“Yes” for Public School Choice, “No” for Vouchers

Conservatives aren’t giving up on their plans to destroy the public school system. Their weapon of choice: Vouchers that would allow parents to use public money to send their kids to private school. The result, as they well know, would be to suck money out of the already underfunded public school system and undercut the system’s ability to provide quality education. That would lead to even more students and money leaving the system, which would further worsen the situation—and so the downward spiral would go.

This conservative policy dream has a serious problem, though: The public can see where vouchers would lead, and they oppose them for that reason. In the latest version of the annual Gallup/Phi Delta Kappa education poll the public opposes "allowing students and parents to choose a private school to attend at public expense" by almost 2:1 (65-34).

the public opposes allowing students and parents to choose a private school to attend at public expense

But the public does support choice in the public school system provided it’s among public schools themselves. By an overwhelming 74-25 margin the public thinks students and parents should be able to choose which public school in their community they attend "regardless of where they live."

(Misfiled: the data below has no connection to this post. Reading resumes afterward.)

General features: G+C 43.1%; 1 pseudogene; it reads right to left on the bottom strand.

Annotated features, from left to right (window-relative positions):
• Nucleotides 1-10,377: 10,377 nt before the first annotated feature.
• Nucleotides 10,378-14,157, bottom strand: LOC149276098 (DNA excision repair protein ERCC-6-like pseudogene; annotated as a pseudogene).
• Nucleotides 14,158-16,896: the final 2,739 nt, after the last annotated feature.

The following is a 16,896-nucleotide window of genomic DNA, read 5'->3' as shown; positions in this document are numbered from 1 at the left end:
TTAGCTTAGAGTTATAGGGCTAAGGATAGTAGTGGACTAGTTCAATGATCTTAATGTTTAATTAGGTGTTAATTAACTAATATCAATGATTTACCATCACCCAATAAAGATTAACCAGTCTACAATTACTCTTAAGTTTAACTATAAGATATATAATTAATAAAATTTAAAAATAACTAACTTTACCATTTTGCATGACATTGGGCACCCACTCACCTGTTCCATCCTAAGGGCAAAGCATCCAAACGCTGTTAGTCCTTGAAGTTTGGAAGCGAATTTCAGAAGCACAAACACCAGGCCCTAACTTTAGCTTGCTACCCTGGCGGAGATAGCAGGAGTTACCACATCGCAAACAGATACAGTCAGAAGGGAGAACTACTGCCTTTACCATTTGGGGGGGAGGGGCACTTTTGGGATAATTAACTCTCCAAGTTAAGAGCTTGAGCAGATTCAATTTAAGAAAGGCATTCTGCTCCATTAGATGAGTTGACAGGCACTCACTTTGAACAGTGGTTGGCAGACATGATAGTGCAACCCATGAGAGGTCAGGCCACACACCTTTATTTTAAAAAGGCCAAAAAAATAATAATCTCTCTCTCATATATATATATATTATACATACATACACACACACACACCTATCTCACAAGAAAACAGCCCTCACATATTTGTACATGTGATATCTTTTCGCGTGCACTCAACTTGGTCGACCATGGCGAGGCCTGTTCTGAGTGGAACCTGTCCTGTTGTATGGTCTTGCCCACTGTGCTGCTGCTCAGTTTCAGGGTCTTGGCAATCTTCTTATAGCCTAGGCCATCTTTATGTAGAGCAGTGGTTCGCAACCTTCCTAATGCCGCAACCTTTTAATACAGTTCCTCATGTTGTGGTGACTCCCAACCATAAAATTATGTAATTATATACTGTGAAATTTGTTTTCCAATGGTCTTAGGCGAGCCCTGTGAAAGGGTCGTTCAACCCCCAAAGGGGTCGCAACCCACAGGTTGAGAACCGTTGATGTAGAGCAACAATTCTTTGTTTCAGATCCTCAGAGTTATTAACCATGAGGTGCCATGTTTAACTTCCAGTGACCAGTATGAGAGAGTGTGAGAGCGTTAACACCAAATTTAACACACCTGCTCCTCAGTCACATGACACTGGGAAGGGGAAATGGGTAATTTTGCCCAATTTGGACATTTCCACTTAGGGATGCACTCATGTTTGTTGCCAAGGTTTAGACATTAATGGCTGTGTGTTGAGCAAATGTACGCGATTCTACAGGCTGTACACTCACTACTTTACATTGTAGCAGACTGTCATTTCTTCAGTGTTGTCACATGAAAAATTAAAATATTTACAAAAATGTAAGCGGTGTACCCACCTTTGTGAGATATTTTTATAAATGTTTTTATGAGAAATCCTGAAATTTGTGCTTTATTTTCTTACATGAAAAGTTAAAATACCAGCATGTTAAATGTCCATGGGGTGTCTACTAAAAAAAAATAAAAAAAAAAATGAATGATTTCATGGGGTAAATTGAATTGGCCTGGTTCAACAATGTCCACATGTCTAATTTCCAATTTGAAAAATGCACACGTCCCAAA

the public thinks students and parents should be able to choose which public school in their community they attend "regardless of where they live."

If conservatives want to do something productive for a change they could help craft the policies that would make public school choice available and feasible across the country instead of pursuing their quixotic quest to destroy the public school system with vouchers.

Ruy Teixeira is a Senior Fellow at the Center for American Progress. To learn more about his public opinion analysis go to the Media and Progressive Values page and the Progressive Studies program page of our website.